Gertrude H. Sergievsky Center
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Faculty and Administrative Staff


Nikolaos Scarmeas, M.D.

Nikolaos Scarmeas is Assistant Professor of Neurology at the Department of Neurology, the Taub Institute and the Sergievsky Center.

Nikolaos Scarmeas, M.D.

622 W 168th St
New York, NY 10032
Phone: 212-342-1350
Fax: 212-342-1838
Email: ns257@columbia.edu
Biographical Sketch

Dr Scarmeas received his MD degree from the Medical School of the University Of Athens in 1992. He subsequently completed a 2-year military service and was then employed as a physician in primary care of rural areas of Greece. Dr Scarmeas came to the US in 1996 and completed a Neurology residency training at Columbia Presbyterian Medical Center in New York in 2000. He then had a 2-year clinical-research fellowship in the division of Aging and Dementia of the department of Neurology of Columbia Presbyterian Medical Center. Since 2002, Dr Scarmeas is Assistant Professor of Neurology at Columbia University and is involved in clinical, teaching and research activities in the Department of Neurology and the Alzheimer's Disease Research Center at Columbia Presbyterian Medical Center.

Research Summary

I am interested in understanding the variability of clinical response to AD pathology, which is related to different inherent or acquired abilities. Such abilities, which are considered to represent each individual's cognitive reserve include IQ, education, and intellectual-social-physical life activities. These associations are explored epidemiologically or with imaging resting and activation PET and MRI studies.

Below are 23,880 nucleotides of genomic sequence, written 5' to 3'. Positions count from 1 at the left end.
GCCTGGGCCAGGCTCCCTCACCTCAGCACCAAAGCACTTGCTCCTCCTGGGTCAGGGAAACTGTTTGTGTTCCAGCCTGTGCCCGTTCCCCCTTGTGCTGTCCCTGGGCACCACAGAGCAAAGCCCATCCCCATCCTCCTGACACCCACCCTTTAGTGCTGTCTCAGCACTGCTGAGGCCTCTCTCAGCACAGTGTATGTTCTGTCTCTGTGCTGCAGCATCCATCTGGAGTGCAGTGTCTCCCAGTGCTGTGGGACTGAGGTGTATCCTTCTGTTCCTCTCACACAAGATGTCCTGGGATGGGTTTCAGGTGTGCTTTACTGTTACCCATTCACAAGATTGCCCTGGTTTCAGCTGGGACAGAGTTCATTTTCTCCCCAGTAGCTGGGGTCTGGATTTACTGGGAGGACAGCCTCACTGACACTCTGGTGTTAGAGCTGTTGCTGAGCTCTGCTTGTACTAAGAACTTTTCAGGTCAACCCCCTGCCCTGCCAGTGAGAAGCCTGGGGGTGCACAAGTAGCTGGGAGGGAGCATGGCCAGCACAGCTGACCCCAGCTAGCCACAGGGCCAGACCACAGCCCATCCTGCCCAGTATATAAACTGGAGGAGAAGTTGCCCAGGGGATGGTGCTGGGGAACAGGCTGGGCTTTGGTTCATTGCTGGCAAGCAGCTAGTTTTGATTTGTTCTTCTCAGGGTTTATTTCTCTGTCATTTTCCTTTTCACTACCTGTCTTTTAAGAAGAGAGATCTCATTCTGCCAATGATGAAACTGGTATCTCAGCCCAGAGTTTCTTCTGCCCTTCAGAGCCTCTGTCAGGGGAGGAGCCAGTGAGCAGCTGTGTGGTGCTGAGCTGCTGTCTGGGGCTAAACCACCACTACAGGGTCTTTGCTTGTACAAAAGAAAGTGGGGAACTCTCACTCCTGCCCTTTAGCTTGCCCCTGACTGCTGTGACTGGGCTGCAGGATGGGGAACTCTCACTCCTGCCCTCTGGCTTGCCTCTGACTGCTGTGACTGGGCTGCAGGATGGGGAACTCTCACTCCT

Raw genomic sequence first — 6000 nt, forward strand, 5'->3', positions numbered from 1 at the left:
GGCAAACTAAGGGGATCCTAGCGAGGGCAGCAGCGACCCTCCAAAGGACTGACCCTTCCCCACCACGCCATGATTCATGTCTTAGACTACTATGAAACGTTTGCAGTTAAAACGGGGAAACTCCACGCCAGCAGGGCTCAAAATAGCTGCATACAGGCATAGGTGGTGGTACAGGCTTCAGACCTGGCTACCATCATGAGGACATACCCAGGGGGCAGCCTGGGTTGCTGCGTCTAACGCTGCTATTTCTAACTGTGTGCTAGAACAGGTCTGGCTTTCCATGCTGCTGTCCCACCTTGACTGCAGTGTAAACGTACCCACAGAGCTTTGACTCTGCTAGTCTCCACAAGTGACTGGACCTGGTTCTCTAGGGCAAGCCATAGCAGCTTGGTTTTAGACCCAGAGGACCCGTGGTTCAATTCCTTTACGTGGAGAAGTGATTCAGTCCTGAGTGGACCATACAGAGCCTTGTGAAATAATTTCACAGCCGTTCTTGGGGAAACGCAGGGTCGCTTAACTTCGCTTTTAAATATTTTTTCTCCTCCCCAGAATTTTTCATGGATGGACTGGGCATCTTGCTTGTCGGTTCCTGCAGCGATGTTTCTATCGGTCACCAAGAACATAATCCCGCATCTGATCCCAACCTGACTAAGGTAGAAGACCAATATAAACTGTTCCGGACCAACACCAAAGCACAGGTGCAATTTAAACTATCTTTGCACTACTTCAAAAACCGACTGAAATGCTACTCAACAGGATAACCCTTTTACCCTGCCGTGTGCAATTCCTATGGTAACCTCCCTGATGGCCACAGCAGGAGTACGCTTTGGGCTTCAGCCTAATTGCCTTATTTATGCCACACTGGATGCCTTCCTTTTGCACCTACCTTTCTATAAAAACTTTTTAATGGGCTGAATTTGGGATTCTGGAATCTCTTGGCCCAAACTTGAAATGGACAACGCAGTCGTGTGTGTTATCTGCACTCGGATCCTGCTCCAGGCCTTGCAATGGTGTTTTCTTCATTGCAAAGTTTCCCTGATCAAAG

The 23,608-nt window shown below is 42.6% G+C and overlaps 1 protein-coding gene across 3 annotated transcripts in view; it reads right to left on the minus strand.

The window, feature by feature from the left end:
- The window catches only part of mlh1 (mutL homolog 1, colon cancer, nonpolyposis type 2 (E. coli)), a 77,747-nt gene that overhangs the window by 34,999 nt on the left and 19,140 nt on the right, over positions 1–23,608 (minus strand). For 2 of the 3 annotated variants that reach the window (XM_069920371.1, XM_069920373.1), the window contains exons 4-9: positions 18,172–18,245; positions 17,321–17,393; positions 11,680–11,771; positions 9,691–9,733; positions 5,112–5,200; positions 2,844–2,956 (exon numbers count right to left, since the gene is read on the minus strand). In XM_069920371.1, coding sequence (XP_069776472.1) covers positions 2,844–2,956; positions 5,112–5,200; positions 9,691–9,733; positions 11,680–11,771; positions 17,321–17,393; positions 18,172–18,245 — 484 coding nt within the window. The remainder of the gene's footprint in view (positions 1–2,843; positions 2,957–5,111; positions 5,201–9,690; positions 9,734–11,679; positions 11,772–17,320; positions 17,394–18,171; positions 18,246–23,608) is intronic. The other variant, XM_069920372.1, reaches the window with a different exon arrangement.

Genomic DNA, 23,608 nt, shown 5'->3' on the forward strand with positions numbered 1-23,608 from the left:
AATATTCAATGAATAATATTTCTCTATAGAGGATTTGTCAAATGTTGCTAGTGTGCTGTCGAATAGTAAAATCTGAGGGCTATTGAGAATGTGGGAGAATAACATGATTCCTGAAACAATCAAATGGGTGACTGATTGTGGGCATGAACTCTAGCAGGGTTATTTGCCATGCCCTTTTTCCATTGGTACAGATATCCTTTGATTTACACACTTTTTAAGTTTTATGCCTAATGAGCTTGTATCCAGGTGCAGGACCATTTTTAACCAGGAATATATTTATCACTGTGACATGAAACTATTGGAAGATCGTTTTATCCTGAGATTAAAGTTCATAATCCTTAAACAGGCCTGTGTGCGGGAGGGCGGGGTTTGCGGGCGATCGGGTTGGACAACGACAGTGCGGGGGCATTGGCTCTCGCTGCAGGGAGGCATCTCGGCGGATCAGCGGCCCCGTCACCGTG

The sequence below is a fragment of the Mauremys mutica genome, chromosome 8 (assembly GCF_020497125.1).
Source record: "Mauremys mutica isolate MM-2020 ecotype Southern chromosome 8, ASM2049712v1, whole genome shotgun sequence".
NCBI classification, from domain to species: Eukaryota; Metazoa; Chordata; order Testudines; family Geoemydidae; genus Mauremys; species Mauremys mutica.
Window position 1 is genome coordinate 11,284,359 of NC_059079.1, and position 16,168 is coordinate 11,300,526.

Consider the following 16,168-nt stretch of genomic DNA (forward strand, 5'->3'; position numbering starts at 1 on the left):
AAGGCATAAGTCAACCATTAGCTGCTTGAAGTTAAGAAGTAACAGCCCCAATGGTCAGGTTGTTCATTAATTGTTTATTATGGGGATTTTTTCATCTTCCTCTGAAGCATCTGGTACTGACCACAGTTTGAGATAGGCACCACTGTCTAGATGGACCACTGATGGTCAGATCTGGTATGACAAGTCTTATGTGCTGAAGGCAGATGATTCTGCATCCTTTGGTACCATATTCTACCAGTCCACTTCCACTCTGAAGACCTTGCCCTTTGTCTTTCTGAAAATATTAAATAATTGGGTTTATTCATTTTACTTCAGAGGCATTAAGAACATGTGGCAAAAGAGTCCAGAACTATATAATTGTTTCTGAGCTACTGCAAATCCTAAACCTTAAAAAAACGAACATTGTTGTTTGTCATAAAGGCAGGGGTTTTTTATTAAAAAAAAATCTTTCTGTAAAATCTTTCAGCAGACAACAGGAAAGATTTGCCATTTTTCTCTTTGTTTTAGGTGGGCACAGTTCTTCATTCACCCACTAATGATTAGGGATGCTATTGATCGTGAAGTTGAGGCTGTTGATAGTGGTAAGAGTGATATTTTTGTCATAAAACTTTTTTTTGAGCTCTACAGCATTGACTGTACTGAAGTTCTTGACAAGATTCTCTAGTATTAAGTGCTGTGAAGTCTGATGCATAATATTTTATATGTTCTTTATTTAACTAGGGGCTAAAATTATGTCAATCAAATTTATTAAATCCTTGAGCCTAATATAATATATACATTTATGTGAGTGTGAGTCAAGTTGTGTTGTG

Multivariate statistical methods in brain imaging are able to capture connectivity among brain regions and therefore identify brain networks (rather than individual brain areas). I am investigating whether differential expression of these networks may provide useful diagnostic or prognostic tools for MCI and AD.

Using data from our epidemiological cohorts I am exploring individual variability in rates of decline in AD as a function of either clinical (APOE genotype, education, life-activities, psychiatric symptoms, extrapyramidal features etc) or MRI imaging (i.e. white matter hyperintensities) predictors.

More recently, I have developed a special interest in the contribution of diet in AD risk. Recent literature on the effect of individual dietary elements is conflicting. I am investigating the effect of composite dietary patterns (such as the Mediterranean Diet) in AD risk.





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Last updated: November 4, 2011
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